”la Caixa” Collection of Contemporary Art
Selected by Tom McCarthy
19 September – 5 January 2020
Gallery 2 & 7, Free Entry

Celebrated novelist Tom McCarthy (b. 1969) meditates on surveillance and control, and their malfunction and breakdown, in this free display of photography, sculpture, installation and film by artists including Steve McQueen (b. 1969, UK), Eve Sussman (b. 1961, UK) and Isa Genzken (b. 1948, Germany).

McCarthy was invited by Whitechapel Gallery to select from the ’’la Caixa” Collection, Spain’s leading collection of contemporary art, and to write a new accompanying text. Titled Empty House of the Stare, this display and new piece of writing take their name from the 1922 poem Meditations in Time of Civil War by W. B. Yeats.

McCarthy says: “My selection from ”la Caixa’s” collection is based on two premises. Firstly, that we live in an era of mass-mediation, mass-surveillance, mass-control – technological and visual systems that form the architecture within which we dwell. Secondly, that far from being a streamlined, perfectly-calibrated system, this regime is prey to glitches, malfunctions and perhaps even general collapse. It tends towards implosion”.

McCarthy’s text is available to read in the Gallery or for purchase as part of the exhibition catalogue. For the exhibition the author presents works by seven artists across two spaces on the gallery’s ground and upper floors.  An image of a metal object lying shattered in desert sands, which could be from outer space or a fragment of military disasters, acts as the starting point. Sophie Ristelhueber’s (b. 1949, France) photograph Fait #60 was taken in Kuwait after the Gulf War. For McCarthy it evokes imagery of surveillance: the first scene from the film The Truman Show (1998) in which a camera crashes to the pavement, or an American drone shot down over the desert of Iraq.

Works on the upper floor include Illuminer (2001) by Steve McQueen (b. 1969, UK), a film in which a man watches a report about troops training for possible military operations in Afghanistan on TV in a dark hotel room. A sculpture by Isa Genzken (b. 1948, Germany) – crumpled bookshelves found on a lower Manhattan street after September 11, 2001 – bears an uncanny resemblance to the remains of the twin towers.  From his series Destructuras, a photograph by Aitor Ortiz (b. 1971, Spain) shows a modernist building as a haunting concrete shell. A sculptural installation from Pedro Mora (b. 1961, Spain) forms an archive of reels of tape made from zinc and cardboard; however if they contain any recordings, they are irretrievable.

The ground floor gallery features a radiant portal by Eugenio Ampudia (b.1958, Spain) that might offer illumination and clarity but could be a trick of the light. Eve Sussman’s (b. 1961, UK) film about a worker in City-A, a Central Asia oil town uses an algorithm so that, like real life, the story is never the same twice.

This is the third in a series of four displays guest-curated by leading writers over the course of a year, drawing from the ”la Caixa” Collection.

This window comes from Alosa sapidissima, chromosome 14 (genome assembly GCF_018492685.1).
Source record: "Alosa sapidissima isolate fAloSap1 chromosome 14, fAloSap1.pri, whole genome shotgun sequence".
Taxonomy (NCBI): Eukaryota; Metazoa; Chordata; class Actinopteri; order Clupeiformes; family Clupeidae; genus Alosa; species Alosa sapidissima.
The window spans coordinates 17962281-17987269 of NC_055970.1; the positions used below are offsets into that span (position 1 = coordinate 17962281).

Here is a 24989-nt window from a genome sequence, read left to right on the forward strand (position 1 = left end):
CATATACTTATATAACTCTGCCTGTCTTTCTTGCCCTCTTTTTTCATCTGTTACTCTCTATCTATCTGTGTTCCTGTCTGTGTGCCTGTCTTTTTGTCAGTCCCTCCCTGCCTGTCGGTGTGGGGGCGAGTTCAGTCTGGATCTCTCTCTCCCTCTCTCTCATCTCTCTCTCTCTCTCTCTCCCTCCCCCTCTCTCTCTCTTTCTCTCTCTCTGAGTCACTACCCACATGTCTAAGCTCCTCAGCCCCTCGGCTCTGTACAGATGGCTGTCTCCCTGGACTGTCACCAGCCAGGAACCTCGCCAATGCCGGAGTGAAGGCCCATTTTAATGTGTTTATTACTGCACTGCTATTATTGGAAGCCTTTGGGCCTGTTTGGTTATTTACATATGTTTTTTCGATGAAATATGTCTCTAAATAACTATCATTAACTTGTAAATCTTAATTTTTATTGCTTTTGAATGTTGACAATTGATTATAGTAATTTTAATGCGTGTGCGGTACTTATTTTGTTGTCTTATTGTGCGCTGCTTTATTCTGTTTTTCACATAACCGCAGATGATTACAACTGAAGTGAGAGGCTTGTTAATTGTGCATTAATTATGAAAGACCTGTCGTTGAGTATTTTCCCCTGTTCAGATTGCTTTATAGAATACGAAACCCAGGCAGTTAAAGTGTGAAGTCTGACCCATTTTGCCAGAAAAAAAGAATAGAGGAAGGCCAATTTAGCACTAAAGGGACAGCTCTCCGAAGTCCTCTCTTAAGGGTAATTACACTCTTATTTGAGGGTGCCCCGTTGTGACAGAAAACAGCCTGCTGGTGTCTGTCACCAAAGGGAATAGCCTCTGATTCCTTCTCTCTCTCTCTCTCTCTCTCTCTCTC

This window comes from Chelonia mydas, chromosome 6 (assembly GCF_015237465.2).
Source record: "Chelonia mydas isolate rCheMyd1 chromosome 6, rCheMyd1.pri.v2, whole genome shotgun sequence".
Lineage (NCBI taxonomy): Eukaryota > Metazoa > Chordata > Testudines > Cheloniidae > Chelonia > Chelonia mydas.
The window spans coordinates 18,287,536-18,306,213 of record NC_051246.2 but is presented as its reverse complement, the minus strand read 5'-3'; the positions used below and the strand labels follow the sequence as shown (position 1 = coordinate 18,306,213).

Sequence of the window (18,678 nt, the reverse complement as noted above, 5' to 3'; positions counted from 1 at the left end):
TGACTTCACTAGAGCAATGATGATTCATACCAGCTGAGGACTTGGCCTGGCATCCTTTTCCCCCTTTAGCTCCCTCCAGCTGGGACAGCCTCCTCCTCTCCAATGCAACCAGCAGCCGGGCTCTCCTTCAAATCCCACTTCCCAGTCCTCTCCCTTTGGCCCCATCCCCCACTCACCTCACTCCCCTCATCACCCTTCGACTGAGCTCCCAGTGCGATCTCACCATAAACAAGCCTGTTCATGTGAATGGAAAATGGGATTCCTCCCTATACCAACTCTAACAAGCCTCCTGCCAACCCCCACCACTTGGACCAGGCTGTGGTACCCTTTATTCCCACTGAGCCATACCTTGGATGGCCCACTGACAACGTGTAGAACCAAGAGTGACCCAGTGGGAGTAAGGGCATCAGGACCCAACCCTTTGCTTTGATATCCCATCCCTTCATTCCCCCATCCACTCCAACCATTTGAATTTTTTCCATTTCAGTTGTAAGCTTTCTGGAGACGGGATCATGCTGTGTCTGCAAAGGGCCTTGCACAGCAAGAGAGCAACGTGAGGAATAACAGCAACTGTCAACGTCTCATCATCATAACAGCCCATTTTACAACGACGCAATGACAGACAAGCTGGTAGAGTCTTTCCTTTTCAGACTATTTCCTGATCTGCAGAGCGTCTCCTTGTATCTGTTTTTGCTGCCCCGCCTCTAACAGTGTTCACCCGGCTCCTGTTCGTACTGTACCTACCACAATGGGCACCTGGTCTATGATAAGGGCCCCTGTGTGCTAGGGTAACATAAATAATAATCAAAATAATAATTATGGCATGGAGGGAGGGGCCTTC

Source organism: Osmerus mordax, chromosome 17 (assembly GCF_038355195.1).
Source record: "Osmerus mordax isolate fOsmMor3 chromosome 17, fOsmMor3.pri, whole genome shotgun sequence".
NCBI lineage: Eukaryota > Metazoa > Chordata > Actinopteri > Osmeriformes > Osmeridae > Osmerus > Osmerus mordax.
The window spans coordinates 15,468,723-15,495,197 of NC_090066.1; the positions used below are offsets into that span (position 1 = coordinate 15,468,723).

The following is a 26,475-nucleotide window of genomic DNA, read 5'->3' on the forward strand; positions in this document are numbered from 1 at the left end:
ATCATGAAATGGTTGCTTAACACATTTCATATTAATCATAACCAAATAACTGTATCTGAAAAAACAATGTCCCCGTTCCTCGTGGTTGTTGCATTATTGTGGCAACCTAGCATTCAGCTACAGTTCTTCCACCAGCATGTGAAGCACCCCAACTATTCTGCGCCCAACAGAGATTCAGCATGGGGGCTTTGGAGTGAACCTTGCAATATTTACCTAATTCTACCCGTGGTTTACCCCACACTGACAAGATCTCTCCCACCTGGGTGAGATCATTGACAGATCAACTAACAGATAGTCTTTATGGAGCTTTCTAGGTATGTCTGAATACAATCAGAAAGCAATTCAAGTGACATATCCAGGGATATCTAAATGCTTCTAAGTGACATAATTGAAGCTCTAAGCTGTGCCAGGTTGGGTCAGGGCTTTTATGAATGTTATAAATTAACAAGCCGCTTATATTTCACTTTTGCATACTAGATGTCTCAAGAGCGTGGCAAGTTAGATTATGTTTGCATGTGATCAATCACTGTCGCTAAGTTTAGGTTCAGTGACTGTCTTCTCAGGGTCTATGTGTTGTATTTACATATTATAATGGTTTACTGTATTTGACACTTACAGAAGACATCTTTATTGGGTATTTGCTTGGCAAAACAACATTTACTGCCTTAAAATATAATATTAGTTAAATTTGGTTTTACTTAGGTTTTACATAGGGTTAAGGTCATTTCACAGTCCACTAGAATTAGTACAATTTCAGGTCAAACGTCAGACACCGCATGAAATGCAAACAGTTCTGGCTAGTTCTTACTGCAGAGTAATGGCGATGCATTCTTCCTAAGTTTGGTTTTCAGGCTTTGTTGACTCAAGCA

Notes to Editors

Whitechapel Gallery will present four exhibitions drawn from the ”la Caixa” Collection of Contemporary Art from 2019 – 2020, curated by Lydia Yee, Chief Curator, Whitechapel Gallery and Nimfa Bisbe, Head of the Contemporary Art Collection  ”la Caixa”, with Candy Stobbs, Assistant Curator and Inês Costa, Exhibitions Assistant,  Whitechapel Gallery.

The third in a series of bilingual publications accompanying each display, an illustrated book  will include a specially commissioned new piece of writing by Tom McCarthy.

About Tom McCarthy

Tom McCarthy is a novelist whose work has been translated into more than twenty languages. His first novel, Remainder, won the 2008 Believer Book Award and was recently adapted for the cinema. His third, C, was a 2010 Booker Prize finalist, as was his fourth, Satin Island, in 2015. McCarthy is also author of the study Tintin and the Secret of Literature, and of the essay collection Typewriters, Bombs, Jellyfish. In 2013 he was awarded the inaugural Windham Campbell Prize for Fiction by Yale University. He is currently a Fellow of the DAAD Artists-in-Berlin Programme. McCarthy was on the judging  panel for the 2018 Turner Prize.

About ”la Caixa”

”la Caixa” Collection of Contemporary Art was founded in 1985 and now includes more than one thousand works. The origins of the Collection lie in ”la Caixa”’s commitment to enabling people to enjoy art and culture. ”la Caixa” was founded in 1904 and became ”la Caixa” Foundation in 2014 following the reorganisation of the savings bank Caja de Ahorros y Pensiones de Barcelona.

The new Foundation inherited the social mission that ”la Caixa” has pursued since its inception to improve the wellbeing of people, particularly those most in need, and work towards the advancement of society as a whole. ”la Caixa” began organising exhibitions in the early-1980s, presenting contemporary  work and establishing a direct connection with twentieth-century art, before going on to form its own collection. The core of the new Collection was devoted to art from the 1980s, though works by outstanding artists from the 60s and 70s were also included. The questions underpinning the Collection consider: What is the role of art in society? How can we break down the barriers that separate people from art?

From the first, the Collection focused on international contemporary art. Bruce Nauman, Cristina Iglesias, Doris Salcedo, Gerhard Richter, Joseph Beuys, Donald Judd, Mona Hatoum, Dora García, Juan Muñoz, Antoni Tàpies, Cornelia Parker, Juan Uslé, Sigmar Polke, Cindy Sherman and Paul McCarthy are just some of the highly renowned artists represented.


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